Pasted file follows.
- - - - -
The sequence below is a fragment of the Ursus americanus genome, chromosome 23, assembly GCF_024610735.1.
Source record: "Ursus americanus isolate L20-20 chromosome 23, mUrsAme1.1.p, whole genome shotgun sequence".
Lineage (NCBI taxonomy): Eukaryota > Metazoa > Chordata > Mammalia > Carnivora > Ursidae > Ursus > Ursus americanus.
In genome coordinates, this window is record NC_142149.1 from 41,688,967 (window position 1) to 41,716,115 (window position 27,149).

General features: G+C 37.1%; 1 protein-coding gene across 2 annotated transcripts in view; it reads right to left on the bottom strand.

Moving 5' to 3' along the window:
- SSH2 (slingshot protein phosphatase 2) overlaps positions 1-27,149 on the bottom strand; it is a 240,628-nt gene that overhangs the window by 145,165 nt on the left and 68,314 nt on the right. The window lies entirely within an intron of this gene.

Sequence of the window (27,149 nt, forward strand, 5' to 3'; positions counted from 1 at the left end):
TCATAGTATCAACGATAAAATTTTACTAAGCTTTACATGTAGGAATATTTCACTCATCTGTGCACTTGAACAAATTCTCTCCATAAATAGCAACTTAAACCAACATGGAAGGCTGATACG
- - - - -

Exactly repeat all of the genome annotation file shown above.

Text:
The sequence below is a fragment of the Ursus americanus genome, chromosome 23, assembly GCF_024610735.1.
Source record: "Ursus americanus isolate L20-20 chromosome 23, mUrsAme1.1.p, whole genome shotgun sequence".
Lineage (NCBI taxonomy): Eukaryota > Metazoa > Chordata > Mammalia > Carnivora > Ursidae > Ursus > Ursus americanus.
In genome coordinates, this window is record NC_142149.1 from 41,688,967 (window position 1) to 41,716,115 (window position 27,149).

General features: G+C 37.1%; 1 protein-coding gene across 2 annotated transcripts in view; it reads right to left on the bottom strand.

Moving 5' to 3' along the window:
- SSH2 (slingshot protein phosphatase 2) overlaps positions 1-27,149 on the bottom strand; it is a 240,628-nt gene that overhangs the window by 145,165 nt on the left and 68,314 nt on the right. The window lies entirely within an intron of this gene.

Sequence of the window (27,149 nt, forward strand, 5' to 3'; positions counted from 1 at the left end):
TCATAGTATCAACGATAAAATTTTACTAAGCTTTACATGTAGGAATATTTCACTCATCTGTGCACTTGAACAAATTCTCTCCATAAATAGCAACTTAAACCAACATGGAAGGCTGATACG